While the quality and purity of the steam used in pharmaceutical production and the healthcare industry may have been an important consideration for a number of years, the food and beverage sector has been much slower to analyse the type of steam it uses. Francisco Pedrosa, National Clean Steam Specialist at Spirax Sarco explains why it is high time food and beverage manufacturers took a quality-first approach.
The principles of the Hazard Analysis and Critical Control Point (HACCP) system have been widely known and implemented for some time. After all, since 1998 all food businesses have been legally bound to have a food safety management system based on the principles of HACCP. For those manufacturers using steam in direct contact with their product – via steam injection, for example – the system helps to ensure the quality of the final product by identifying potential hazards and minimising associated risks. Yet despite this, a misplaced assumption amongst many food manufacturers is that steam is an entirely clean commodity.
The reality is that there are four different grades of steam, with each one suiting a range of different applications.
The four grades of steam
The steam quality spectrum ranges from plant steam – the most common grade in process industry, with applications including precise temperature control for processing – to hot water production and onto pure steam, which is deemed safe for injection into the human body. Generally however, it is the two classifications between these extremes which are key to the purity debate in the food and beverage industry.
Filtered steam, which is often referred to as culinary steam, is essentially plant steam passed through a fine, stainless steel filter – generally a 5 micron element which removes 95% of all particles larger than 2 microns in size. While filtered steam is generally regarded as the minimum grade for food and beverage processing, it is vital to note that the filtration process only eliminates rust, pipe scale, and other corrosion-based particulates from finding their way into the end product. It is not designed to remove chemicals from the steam.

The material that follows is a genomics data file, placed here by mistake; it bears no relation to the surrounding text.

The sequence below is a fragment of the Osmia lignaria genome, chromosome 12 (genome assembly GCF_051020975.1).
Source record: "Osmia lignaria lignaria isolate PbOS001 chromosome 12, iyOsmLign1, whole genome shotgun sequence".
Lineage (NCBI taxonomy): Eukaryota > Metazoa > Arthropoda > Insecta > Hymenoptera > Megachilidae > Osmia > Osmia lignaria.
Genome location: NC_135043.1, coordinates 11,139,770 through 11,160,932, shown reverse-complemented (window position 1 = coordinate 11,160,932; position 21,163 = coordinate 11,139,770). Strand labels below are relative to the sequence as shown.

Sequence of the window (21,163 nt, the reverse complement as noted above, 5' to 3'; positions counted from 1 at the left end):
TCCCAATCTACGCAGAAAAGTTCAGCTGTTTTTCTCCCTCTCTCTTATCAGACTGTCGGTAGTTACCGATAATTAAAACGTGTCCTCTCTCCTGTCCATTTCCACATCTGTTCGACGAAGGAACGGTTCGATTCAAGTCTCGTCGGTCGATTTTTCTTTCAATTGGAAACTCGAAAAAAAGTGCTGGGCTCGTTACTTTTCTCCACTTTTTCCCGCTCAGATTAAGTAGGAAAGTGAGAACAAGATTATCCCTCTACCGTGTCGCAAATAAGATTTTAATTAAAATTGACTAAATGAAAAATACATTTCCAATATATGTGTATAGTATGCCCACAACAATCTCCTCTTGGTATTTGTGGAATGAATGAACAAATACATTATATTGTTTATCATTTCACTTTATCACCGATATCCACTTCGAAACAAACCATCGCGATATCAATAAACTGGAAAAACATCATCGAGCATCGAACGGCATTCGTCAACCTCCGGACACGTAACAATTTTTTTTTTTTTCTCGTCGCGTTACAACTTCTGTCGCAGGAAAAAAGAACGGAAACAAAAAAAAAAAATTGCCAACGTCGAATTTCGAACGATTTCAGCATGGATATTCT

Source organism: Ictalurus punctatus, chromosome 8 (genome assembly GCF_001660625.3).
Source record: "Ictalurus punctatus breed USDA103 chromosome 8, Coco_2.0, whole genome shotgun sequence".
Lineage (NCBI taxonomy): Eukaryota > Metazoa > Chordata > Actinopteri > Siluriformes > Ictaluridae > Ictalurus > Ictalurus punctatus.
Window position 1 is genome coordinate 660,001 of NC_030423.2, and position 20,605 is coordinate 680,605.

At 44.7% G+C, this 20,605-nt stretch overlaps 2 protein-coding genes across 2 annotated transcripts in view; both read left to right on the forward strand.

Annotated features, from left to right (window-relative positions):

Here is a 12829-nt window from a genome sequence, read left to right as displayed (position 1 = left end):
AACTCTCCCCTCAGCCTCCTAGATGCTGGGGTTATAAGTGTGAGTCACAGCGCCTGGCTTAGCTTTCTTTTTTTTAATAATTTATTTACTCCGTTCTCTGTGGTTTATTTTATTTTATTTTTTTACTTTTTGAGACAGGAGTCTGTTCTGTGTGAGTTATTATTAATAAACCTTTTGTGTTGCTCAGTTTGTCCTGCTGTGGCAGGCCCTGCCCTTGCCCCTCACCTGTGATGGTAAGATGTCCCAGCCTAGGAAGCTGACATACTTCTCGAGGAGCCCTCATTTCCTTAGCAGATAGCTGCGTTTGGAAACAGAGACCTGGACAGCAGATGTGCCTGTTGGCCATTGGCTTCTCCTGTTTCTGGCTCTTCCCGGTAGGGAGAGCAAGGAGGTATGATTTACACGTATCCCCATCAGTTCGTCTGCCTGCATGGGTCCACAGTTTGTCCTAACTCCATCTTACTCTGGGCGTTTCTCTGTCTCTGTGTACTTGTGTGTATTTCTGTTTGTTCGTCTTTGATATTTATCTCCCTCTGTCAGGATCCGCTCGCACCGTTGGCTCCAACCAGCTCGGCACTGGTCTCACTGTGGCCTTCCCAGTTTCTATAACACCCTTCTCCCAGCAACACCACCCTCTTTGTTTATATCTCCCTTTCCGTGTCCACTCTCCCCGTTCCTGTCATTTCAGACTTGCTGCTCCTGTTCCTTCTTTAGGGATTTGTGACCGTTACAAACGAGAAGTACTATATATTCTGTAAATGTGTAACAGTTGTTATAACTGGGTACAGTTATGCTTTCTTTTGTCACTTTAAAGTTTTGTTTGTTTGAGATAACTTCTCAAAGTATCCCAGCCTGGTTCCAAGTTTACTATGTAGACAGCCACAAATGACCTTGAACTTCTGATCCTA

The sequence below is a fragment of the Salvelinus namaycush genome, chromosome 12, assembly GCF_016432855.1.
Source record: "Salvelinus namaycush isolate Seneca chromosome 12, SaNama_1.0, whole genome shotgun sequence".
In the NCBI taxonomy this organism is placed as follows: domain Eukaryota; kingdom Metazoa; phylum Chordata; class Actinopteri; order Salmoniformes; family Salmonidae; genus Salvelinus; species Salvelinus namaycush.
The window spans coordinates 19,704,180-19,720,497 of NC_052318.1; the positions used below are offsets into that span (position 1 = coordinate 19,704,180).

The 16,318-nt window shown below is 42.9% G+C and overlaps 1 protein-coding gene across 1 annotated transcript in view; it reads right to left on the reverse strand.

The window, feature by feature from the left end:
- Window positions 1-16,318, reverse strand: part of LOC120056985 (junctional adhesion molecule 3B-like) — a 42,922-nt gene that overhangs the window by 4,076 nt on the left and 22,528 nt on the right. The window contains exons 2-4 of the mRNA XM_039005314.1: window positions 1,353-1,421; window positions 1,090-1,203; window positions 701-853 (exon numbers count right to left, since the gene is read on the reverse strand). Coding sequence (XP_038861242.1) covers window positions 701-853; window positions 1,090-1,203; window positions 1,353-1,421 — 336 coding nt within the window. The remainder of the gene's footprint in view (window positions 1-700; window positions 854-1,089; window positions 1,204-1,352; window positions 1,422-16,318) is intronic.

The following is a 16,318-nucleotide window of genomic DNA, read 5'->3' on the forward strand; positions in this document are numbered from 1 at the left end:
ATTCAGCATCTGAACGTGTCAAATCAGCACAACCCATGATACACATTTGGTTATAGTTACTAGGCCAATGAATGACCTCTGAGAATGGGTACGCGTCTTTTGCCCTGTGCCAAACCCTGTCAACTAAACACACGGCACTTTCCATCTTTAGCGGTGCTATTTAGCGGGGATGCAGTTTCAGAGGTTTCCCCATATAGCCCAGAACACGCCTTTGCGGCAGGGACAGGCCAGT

The consequence of this limitation is that manufacturers injecting filtered steam into their product remain susceptible to contamination from chemicals used to treat the boiler feedwater or from cross contamination within the plant. Although these contaminants may not be as visible as the particulates generally captured by a filter, they can affect the taste and taint of the product in question, which may impact quality control and downstream supply chain activity.
Keeping it clean
The key to food manufacturers eliminating the risk of contamination is a more widespread use of clean steam. In contrast to both plant and filtered grades, clean steam is used as standard in a range of quality-critical processes. Rather than relying on a filtration process to extract particulates, its production utilises a secondary steam generator with the ability to control feedwater quality. Clean steam requires the use of stainless steel pipework and components that eliminate the potential for corrosion of steam traps, valves, and pipeline equipment made from traditional carbon steel materials.
Aside from the clear benefits clean steam can bring in terms of compliance, food technologists can also be assured of its ability to deliver consistent quality and flavour. With greater traceability, this is a real benefit to major retailers, who we anticipate will also become much more aware of the effects filtered steam can have on the colour and taste of their products.
Setting the standard
Last year saw the Food Standards Agency report 63 product recalls for a multitude of reasons including labelling errors and production faults, which was just over double the equivalent number reported in 2014. With the enforced and voluntary recalls evidently on the rise, suppliers are clearly at risk of damaging relationships with stockists and affecting listings. This combination poses a very real threat of impacting on the bottom line, particularly given that product recalls cost food producers an average of 9.4% of their annual revenue.
Currently, there are minimal standards to control the quality or quantity of boiler chemicals that have the potential to enter the food process through the steam system. Since steam quality checks are often not put in place, the types of chemicals (food approved or not) and their concentration levels within the steam often remain unknown. The U.S. Food and Drug Administration (FDA) does offer some guidance on the chemicals which can be used in food production and whilst these regulations are not recognised in Europe, chemicals approved to FDA standard are widely used in the food and beverage industry throughout Europe. The point to consider here is that although there may be a standard in place, it is neither mandatory, nor does it avoid the use of chemicals altogether.
With no specific legislation governing the quality of steam in commercial food and beverage production, manufacturers are free to take a discretionary approach to the purity of the steam they use. Using clean steam can help these organisations to reap the benefits of greater compliance with stringent food safety standards, thereby meeting their legal obligations, and enhancing their overall process productivity. Best of all however, clean steam has the potential to make a real impact on what matters most to the consumer – the taste of the end product.
For more information on Spirax Sarco and its clean steam solutions for the food and beverage industry, visit sxscom.uk/Clean_Steam.
 Figure based on 2015 Food Alerts recorded on Food Standards Agency News Centre
 The TÜV SÜD Safety Gauge study, The importance of food safety, 2015